The Consistent Reality!

by Dana Snook on December 3, 2013

PicMonkey Collage consistency

The Consistent Reality


by Dana Snook, RDN, CDE, CIC

The holidays bring a great opportunity to catch up and have some great conversations with family and friends. Over the past week, I’ve had the opportunity to do just that and with each conversation, although led by a different topic always came back to the theme of consistency.  As I sat down to write today, the word consistency just kept coming up for me. Consistency, hmm, what am I wanting from that? It led me to google the definition of consistency. Here’s what it said, “the conformity in the application of something, typically that which is necessary for the sake of logic, accuracy, or fairness.” Conformity for the sake of fairness really struck a cord with me and especially in relationship to exercise and nutrition for the family.

I had never thought about it in terms of fairness before, but I think it is the key to making life long changes for the family, especially as we enter the holiday season.

So many times the true nutrition struggles in families come from the lack of consistency in our diets and the inconsistent message!! You follow a diet for 6 weeks only to give up and gain all the weight back…not consistent! You start exercising everyday for 2 weeks only to let life get in your way and you stop…not consistent! You start trying to “get” your children healthy and eating better only to give up after a few tries because you aren’t seeing immediate results…inconsistency.  Is any of this fair to you or your family?

That’s easy…NO!

It’s time to find consistency, a good balance that will work for you and your family. Without the consistency you won’t see change. You will not see picky eating get better, you will not see weight loss, and exercise will not get easier!

If you are ready to start getting consistent, then follow these three steps to begin getting consistency in your family:

1. Eat and serve consistent meals

Feed yourself and your family every 3-4 hours. Allow the food to be served on the table and allow everyone to pick and choose from what is served. At breakfast, lunch and dinner serve at least 2 starches (bread and one other such as rice, potatoes, pasta), 1 protein, and 1 fat. At snack time served at least 1 starch and 1 protein. By serving consistent meals and snacks you allow the entire family to come to the table and hungry and fill up on good tasting food.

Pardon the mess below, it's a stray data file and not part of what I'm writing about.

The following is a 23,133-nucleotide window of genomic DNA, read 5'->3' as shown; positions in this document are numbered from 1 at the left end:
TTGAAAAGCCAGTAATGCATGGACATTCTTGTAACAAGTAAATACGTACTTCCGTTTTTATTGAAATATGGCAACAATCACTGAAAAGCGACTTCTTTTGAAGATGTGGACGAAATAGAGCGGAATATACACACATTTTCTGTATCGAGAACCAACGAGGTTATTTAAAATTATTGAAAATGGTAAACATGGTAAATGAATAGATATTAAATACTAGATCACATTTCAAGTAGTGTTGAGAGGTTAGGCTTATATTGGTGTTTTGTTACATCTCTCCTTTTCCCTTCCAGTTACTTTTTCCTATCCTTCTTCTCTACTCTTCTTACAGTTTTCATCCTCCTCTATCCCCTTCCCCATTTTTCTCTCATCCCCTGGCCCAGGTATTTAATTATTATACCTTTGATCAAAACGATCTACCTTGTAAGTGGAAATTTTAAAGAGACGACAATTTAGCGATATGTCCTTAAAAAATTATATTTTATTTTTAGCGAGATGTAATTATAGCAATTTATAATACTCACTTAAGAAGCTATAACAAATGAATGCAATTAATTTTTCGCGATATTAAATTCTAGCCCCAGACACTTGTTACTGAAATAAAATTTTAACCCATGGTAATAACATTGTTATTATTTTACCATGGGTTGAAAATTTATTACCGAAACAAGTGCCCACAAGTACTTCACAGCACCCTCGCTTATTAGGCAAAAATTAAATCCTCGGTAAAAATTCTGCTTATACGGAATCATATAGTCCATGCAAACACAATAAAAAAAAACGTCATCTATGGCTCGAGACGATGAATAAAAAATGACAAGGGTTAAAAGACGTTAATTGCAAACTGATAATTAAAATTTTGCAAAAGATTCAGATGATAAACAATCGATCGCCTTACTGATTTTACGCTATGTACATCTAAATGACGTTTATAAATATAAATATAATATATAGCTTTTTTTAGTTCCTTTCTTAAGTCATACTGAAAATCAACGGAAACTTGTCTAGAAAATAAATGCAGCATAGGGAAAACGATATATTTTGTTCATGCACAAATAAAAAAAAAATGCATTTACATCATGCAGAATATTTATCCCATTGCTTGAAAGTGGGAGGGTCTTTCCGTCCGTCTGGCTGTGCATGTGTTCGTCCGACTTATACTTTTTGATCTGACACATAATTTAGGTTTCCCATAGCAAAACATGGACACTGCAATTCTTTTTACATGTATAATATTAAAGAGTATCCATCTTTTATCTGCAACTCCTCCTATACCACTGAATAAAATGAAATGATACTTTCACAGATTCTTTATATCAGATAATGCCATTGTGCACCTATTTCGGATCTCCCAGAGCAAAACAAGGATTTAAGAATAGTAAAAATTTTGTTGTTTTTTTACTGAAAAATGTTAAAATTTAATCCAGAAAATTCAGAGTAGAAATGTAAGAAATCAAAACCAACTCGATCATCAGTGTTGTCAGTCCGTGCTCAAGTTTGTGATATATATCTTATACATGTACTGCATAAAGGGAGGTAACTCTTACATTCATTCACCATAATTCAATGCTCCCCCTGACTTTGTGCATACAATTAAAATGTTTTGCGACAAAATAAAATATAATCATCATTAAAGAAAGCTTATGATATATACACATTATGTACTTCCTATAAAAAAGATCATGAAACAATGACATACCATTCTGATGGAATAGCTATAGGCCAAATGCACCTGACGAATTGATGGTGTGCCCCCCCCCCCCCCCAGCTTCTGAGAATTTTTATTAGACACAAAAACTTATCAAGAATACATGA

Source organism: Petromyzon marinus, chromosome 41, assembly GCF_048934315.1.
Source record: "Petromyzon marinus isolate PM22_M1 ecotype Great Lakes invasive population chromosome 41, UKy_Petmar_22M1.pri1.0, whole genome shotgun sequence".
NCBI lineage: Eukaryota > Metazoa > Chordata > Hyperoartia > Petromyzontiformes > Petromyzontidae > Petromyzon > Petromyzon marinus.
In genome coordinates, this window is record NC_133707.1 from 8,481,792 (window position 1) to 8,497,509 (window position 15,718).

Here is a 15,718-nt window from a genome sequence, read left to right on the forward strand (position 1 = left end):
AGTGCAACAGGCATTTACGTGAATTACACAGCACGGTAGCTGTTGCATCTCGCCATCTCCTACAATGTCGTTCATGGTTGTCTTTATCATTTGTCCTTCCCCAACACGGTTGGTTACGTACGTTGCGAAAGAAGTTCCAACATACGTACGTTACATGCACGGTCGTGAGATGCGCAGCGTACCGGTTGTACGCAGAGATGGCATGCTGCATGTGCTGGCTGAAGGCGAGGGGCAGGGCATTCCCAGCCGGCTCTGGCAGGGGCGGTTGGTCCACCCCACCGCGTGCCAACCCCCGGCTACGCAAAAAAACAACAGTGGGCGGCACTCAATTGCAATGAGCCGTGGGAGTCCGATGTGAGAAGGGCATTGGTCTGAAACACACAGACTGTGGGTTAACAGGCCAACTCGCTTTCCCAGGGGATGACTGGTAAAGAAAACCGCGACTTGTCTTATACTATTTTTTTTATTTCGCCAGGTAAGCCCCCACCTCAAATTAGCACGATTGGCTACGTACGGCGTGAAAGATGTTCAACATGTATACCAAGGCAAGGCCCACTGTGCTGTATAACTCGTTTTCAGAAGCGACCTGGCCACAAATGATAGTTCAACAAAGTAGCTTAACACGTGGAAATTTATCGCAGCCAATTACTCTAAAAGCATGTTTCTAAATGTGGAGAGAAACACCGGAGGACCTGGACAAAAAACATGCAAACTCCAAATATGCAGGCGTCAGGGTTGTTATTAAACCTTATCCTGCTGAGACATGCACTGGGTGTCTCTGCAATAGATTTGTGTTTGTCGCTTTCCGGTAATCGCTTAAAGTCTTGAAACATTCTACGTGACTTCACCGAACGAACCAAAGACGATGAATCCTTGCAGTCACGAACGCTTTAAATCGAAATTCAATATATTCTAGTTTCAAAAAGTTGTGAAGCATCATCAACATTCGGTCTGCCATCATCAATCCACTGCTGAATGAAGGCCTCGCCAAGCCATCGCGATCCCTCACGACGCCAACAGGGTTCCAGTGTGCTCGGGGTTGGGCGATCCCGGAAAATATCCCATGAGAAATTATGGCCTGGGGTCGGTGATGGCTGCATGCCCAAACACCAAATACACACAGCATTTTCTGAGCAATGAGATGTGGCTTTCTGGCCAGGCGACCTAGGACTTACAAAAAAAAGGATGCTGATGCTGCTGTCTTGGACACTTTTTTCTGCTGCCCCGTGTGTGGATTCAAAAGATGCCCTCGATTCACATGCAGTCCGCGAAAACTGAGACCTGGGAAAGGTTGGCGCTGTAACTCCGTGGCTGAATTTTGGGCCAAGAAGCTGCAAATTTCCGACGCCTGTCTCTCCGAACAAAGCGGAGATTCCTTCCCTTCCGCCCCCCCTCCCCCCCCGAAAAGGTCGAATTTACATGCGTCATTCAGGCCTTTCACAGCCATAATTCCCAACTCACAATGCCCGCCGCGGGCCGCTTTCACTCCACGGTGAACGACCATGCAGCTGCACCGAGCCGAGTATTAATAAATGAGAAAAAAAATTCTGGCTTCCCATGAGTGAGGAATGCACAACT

2. Provide a consistent message

Every meal whether you are serving a family or yourself should be consistent message of good tasting food you can enjoy. For children, I encourage parents to repeat this statement at each meal, “Today for X meal we will be having X, Y, Z and you can eat anything your want and you do not have to eat anything you don’t want, but when you get up from the table you should be full because you won’t eat again until X time.” Providing this consistent message to yourself and your children will allow everyone to feel in charge of their eating and allow them to sneak up on new foods.

3. Consistent Enjoyable Activity

You’ll notice I like to use the term “activity” because I don’t know using the term exercise with everyone (especially children) is helpful. Children love to play, run and be creative, but getting on a treadmill is usually not a fun activity for most. For adults, gardening, skiing, cleaning  are all forms of activity that can burn calories without having to join the gym so give yourselves credit for that. Get up and get moving consistently doing something you love and don’t give up until you find something you love doing. Consistent activity can lead to getting stronger, feeling better and even may lead to inches lost.

So as you read this I hope it brings something up for you. Be fair to you and your family and avoid the pitfalls that come with inconsistencies.  Don’t accept it anymore!

Have a Fabulous Day!




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